Of course if she did not want a response to her “concerns” raised on September 13 she should have said so. My previous experience at the bar since 1967 is that when clients raise questions they want responses. The minor changes I made to the original document occupy no more than a couple of pages of a lengthy Report and are identified in the two accompanying letters to the Minister. The Minister seems to have a curiously one sided view of “confidentiality”. She feels free to criticize my Report while claiming in the same press release that the Report is covered by solicitor client privilege and, therefore, I am not to disclose the obvious responses to her criticisms by releasing the Report. (My own view is that the privilege was waived but that is not an issue I care to pursue.)
This is banana republic stuff from Collins. Would any international justice in future be willing to step into the firing line for the kind of treatment that has been meted out to Binnie? Hardly. Yes, the Bain case does still polarizes the New Zealand public and almost everyone in New Zealand has fixed views on the case – which is why an eminent international figure was brought in by Collins’ predecessor Simon Power, to arbitrate the case for compensation. It does Robert Fisher QC no favours to be cast in the role of Collins’ saviour, as she apparently shops around for a second opinion that might absolve the Crown from the politically divisive decision to pay a significant amount of compensation to Bain. (By most estimates, Bain could be liable for about $2 million.)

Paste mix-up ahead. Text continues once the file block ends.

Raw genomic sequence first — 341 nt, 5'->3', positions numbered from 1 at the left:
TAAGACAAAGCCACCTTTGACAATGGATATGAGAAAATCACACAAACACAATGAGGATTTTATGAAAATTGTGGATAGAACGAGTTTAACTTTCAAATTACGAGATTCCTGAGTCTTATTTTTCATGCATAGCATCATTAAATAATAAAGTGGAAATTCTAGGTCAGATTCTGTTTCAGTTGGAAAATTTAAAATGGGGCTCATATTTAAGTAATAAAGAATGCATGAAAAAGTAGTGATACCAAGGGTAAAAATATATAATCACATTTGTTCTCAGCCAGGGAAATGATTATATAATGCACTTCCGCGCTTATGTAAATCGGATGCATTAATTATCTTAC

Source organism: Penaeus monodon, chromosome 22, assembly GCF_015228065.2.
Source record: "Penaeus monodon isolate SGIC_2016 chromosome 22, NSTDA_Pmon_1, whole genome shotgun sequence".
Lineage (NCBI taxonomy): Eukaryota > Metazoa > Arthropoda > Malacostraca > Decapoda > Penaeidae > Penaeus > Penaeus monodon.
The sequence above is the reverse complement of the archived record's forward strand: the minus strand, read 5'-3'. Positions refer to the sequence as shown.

As Binnie says, the decision whether or not to pay Bain compensation is ultimately a political decision, and not a legal one. In that sense, Collins has already achieved the miraculous – even for those who continue to have doubts about Bain’s innocence, this kind of shameless ducking and diving by the Justice Minister is creating sympathy for Bain even where none may have previously existed.
In his report, Binnie has evidently made a recommendation for compensation. He is not alone in his reading of the case. The Privy Council, in the first instance, had overturned Bain’s conviction and laid the foundation for the new trial that finally acquitted him. That Privy Council decision, as Binnie has pointed out, was authored by Lord Bingham of Cornhill who was by general consent the greatest judge that the British legal system has produced in the past 60 years. Binnie too, is widely respected in Canada. It doesn’t make him infallible, but it does lend weight to his findings.
In the past few weeks, Collins has been mooted by Parliamentary insiders as the most likely replacement for John Key as leader of the National Party if Key (a) got hit by a bus or more likely (b) got sufficiently tired of his job as PM to call it quits. By her appalling handling of the Binnie report, Collins has surely torpedoed any claim that she may be fit to lead the country anytime in the near future. All she has done in this instance is to bring New Zealand, quite unnecessarily, into disrepute. Even the NZ Herald has weighed in against the way Binnie has been treated:
[Binnie] makes a further point that raises a larger issue of public interest. He is the sixth “external” judge, after the five on the judicial committee of the Privy Council, who have rejected the arguments of the Solicitor-General and the Crown Law Office in the Bain case. He notes that when the Privy Council reversed the Court of Appeal’s decision that no miscarriage of justice had occurred, the Solicitor-General had argued on the same terms Ms Collins cited on Monday: incorrect facts and a misapprehension of New Zealand law.
He said, “People are free to disagree with my views [as they are free to disagree with the views of the Privy Council and the 2009 Christchurch jury], but it is no disrespect to the able Hon Robert Fisher QC to note that the minister is keen to repatriate the Bain case to her home turf.”
Home turf, and the chance for a hometown decision. What a travesty from our “Justice” Minister. In the same week, Education Minister Hekia Parata has been found by the High Court to have acted unlawfully. Both Ministers retain the confidence of the Prime Minister.